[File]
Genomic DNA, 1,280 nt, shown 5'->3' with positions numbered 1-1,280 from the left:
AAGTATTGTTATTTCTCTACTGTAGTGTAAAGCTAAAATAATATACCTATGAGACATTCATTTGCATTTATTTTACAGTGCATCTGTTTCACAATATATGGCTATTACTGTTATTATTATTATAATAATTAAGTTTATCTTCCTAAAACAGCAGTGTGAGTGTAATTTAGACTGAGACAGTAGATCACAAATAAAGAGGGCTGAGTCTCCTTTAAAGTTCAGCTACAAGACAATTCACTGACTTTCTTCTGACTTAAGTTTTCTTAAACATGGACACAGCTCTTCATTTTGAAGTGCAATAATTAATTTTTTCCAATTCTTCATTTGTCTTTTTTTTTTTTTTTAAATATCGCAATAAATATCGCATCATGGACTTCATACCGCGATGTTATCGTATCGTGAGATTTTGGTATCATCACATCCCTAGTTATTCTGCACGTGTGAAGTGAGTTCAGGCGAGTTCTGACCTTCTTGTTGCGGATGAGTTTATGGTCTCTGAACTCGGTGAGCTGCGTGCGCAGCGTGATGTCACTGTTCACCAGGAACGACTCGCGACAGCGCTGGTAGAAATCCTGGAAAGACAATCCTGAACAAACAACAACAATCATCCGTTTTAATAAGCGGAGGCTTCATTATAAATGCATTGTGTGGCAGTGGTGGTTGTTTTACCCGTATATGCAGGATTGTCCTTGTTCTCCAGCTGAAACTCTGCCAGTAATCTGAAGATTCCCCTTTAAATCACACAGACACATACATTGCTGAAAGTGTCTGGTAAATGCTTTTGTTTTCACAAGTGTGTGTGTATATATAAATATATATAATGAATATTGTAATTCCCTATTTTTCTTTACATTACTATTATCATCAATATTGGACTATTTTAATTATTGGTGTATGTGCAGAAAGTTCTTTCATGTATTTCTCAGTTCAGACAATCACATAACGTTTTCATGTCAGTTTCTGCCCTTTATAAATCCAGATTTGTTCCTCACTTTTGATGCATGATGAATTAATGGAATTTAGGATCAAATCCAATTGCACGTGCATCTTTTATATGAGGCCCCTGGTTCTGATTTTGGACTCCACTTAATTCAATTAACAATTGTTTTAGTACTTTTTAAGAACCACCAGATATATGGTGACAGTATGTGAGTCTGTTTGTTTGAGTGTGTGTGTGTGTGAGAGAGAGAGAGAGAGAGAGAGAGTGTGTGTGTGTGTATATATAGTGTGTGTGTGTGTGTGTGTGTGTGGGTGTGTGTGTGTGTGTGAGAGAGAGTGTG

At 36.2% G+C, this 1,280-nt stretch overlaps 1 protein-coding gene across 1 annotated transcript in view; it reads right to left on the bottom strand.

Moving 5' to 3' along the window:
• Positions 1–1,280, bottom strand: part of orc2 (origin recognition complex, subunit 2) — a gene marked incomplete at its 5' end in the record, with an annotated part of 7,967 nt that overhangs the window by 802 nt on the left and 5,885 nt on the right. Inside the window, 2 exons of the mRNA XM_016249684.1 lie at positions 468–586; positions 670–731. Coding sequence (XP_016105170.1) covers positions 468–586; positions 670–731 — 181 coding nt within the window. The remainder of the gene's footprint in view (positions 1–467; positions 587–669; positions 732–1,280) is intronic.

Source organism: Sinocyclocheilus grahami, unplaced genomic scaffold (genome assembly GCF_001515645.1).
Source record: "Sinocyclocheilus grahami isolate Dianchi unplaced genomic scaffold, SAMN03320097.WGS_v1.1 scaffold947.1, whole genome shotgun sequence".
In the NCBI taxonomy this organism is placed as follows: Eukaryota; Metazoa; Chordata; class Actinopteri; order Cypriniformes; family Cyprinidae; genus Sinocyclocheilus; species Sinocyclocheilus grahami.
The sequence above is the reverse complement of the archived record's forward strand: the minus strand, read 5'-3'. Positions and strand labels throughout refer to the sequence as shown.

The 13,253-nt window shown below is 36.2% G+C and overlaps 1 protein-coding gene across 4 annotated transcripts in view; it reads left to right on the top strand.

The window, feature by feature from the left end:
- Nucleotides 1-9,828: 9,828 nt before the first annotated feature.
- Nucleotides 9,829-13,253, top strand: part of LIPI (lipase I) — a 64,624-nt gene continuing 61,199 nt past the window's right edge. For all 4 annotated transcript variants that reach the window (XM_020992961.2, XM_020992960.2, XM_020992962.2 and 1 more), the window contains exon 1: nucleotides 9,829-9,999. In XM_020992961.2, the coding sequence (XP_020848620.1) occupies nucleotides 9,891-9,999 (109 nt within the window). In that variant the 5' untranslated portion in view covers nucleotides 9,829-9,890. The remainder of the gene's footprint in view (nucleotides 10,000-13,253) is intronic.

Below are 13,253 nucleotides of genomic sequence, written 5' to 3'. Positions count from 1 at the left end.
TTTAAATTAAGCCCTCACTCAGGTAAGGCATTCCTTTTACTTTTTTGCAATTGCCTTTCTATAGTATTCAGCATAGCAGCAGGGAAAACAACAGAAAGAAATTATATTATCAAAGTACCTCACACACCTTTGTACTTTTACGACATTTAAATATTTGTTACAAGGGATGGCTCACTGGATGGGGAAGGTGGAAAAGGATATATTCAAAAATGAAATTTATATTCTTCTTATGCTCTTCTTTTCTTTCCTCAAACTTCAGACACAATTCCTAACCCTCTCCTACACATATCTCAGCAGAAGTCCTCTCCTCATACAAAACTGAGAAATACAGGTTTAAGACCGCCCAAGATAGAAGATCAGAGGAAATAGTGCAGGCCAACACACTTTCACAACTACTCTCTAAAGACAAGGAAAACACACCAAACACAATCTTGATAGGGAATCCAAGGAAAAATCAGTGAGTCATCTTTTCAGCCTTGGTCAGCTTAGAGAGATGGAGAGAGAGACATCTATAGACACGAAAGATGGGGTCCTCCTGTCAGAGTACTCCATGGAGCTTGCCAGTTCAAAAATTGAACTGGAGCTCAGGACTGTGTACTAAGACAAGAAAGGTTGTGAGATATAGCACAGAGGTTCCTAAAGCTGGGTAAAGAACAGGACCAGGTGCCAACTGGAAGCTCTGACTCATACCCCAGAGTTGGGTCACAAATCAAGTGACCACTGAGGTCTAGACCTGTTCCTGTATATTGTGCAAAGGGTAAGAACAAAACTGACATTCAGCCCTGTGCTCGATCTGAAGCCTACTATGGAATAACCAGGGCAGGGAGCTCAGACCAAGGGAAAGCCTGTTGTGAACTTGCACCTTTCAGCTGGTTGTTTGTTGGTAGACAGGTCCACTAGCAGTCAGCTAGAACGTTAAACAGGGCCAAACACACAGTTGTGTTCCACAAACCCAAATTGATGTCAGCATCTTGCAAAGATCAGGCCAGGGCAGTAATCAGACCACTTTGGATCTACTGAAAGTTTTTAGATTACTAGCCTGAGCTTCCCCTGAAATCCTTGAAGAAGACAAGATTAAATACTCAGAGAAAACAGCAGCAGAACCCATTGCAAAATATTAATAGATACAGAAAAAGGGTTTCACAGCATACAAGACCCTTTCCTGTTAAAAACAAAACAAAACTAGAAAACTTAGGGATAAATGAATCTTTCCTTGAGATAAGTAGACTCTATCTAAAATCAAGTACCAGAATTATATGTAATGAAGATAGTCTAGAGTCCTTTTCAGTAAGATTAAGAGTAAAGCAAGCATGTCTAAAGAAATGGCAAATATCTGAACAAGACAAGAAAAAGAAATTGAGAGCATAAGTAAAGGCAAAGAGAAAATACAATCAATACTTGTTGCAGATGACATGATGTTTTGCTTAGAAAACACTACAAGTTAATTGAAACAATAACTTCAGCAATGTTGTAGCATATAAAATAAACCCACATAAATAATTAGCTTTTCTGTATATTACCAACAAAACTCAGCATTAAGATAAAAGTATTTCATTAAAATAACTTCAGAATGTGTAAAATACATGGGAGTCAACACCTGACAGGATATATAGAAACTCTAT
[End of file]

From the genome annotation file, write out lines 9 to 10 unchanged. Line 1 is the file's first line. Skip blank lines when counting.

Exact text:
The sequence above is the reverse complement of the archived record's forward strand: the minus strand, read 5'-3'. Positions and strand labels throughout refer to the sequence as shown.

The 13,253-nt window shown below is 36.2% G+C and overlaps 1 protein-coding gene across 4 annotated transcripts in view; it reads left to right on the top strand.